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From the Employer's Guide to Self-Insuring Health Benefits, Thompson Publishing Group

Guest Article

California Agency Cannot Require MCOs to Cover Drugs For Sexual Dysfunction, State Appeals Court Rules


Summary: A California appeals court ruled that the agency responsible for regulating managed care organizations does not have the authority under state law to require plans to cover all medically necessary drugs, including drugs for treating sexual dysfunction.

A managed care organization (MCO) cannot be forced to cover prescription drugs that treat sexual dysfunction under California state law, a state appeals court in California held. Therefore, the state's MCO regulatory agency exceeded its authority when it declined to approve an MCO's policy amendment that would exclude coverage for sexual dysfunction under its outpatient prescription drug program. The case is Kaiser Foundation Health Plan, Inc. v. Zingale, 2002 WL 1380899 (App. Ct. Calif., June 27, 2002.

Facts of the Case

California's Knox-Keene Act (KKA) establishes various requirements for "health care service plans," which are essentially MCOs. This includes providing all "basic health care services" -- a term that does not include prescription drug benefits. The state's Department of Managed Health Care (DMHC) was created under the KKA to have oversight authority over its provisions. Any MCO policy amendments must be filed and approved by the DMHC.

Kaiser Foundation Health Plan, Inc., submitted a proposed policy amendment that excluded coverage for sexual dysfunction treatment under its outpatient prescription drug program. DMHC Director Daniel Zingale issued a decision that the proposed amendment violated the KKA. In the DMHC's view, the agency could require MCOs with prescription drug programs to cover all medically necessary prescription drugs.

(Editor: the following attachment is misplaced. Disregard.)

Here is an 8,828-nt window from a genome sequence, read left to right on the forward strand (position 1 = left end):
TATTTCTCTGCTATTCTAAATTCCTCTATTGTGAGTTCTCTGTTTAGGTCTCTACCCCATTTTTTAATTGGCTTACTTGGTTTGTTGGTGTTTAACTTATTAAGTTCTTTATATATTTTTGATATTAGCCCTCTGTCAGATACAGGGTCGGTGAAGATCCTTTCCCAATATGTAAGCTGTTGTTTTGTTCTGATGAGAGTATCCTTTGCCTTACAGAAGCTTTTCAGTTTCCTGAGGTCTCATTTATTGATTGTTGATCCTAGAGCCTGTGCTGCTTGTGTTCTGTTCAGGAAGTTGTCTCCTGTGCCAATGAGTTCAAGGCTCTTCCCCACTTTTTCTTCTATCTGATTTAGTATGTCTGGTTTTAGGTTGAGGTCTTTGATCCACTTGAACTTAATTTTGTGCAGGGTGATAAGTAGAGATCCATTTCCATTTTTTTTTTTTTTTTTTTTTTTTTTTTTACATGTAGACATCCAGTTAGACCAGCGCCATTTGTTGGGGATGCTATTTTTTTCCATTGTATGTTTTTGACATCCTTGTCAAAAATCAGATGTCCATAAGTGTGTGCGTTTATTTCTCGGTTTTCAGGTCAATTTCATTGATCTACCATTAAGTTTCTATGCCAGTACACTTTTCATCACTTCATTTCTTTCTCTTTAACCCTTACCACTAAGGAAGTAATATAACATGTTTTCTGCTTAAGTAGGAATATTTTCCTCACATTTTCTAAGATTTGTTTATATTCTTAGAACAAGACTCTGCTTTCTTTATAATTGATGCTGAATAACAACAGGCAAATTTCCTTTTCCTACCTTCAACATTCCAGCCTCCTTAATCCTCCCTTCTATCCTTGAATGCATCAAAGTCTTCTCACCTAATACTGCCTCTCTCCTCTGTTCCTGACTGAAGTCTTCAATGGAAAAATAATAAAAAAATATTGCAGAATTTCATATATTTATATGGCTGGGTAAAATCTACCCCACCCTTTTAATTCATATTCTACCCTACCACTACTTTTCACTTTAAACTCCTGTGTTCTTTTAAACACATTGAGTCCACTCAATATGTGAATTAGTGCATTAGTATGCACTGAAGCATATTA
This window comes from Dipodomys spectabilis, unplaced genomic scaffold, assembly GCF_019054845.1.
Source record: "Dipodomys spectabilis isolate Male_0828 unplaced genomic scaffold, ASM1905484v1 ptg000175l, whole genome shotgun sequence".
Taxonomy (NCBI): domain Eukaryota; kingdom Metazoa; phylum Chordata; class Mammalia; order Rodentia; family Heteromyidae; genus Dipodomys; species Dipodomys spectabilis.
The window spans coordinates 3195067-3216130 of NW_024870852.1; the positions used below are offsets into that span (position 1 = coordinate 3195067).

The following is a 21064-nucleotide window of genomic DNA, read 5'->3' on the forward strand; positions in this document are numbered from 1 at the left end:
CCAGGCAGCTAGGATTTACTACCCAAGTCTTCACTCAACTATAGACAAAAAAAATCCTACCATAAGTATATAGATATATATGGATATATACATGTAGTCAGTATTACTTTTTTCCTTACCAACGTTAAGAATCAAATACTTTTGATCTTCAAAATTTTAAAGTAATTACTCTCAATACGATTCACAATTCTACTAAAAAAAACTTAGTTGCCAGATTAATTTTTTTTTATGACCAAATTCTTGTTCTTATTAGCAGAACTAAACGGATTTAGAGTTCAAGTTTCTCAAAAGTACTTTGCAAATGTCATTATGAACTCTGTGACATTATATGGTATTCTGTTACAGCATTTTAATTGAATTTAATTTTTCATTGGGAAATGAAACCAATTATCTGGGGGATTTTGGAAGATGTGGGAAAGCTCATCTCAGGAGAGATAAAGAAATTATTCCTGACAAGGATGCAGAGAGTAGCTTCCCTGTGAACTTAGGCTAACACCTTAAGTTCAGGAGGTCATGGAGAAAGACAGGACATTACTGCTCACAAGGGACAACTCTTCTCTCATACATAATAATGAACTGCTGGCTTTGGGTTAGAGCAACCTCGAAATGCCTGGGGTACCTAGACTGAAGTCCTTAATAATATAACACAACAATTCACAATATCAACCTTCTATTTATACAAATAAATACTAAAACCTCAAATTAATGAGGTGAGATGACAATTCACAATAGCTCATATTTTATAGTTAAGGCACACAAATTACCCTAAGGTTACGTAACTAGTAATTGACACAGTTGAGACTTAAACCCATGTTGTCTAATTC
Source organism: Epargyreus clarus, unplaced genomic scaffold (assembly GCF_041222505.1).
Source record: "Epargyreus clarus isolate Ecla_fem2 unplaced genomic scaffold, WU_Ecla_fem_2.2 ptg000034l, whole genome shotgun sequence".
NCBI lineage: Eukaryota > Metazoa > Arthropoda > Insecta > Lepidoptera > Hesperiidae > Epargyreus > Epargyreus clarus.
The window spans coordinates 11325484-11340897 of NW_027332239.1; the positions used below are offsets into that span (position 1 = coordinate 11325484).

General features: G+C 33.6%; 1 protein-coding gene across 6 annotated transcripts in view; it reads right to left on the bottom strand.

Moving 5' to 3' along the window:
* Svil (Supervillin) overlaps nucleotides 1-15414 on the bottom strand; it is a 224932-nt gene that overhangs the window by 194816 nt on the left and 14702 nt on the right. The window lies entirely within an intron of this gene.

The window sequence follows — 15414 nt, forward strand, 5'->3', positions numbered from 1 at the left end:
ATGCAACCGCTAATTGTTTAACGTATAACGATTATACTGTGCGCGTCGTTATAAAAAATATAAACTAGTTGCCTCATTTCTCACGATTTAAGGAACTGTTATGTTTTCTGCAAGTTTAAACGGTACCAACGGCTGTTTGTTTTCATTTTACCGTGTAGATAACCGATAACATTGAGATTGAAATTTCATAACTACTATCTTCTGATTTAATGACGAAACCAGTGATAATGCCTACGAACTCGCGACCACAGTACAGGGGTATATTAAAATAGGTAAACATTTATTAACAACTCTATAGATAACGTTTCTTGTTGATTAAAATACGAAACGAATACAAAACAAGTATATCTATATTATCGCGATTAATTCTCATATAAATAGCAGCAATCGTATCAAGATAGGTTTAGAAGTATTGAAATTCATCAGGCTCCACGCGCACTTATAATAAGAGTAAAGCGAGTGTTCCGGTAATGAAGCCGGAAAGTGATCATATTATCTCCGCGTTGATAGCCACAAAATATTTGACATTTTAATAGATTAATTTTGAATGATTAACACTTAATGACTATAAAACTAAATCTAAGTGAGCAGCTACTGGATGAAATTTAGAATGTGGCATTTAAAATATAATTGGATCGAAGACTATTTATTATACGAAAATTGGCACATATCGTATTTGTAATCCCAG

Kaiser sued in state trial court, which found that the DMHC did not have statutory authority to disapprove Kaiser's amendment simply because it did not cover prescription drugs to treat sexual dysfunction. After the court ordered that the DMHC approve the amendment, the agency appealed.

To appeals court indicated that "on its face," the KKA does not give the DMHC the authority to require MCOs with prescription drug programs to cover all medically necessary drugs. However, the DMHC issued a regulation invoking such an authority, and maintained that the KKA gives it general regulatory discretion to impose this requirement; therefore, it can require Kaiser to cover prescriptions drugs for sexual dysfunction.

The DMHC alleged that its authority can be found in a KKA provision requiring MCOs to maintain an expeditious process for prescribing providers to obtain authorization for a medically necessary prescription drug that is not on a formulary. The DMHC argued that the word "authorization" refers to the prescription drug payment. Kaiser countered that the word only refers to non-formulary versus formulary drug use, and has nothing to do with whether the drug is covered under the prescription drug program.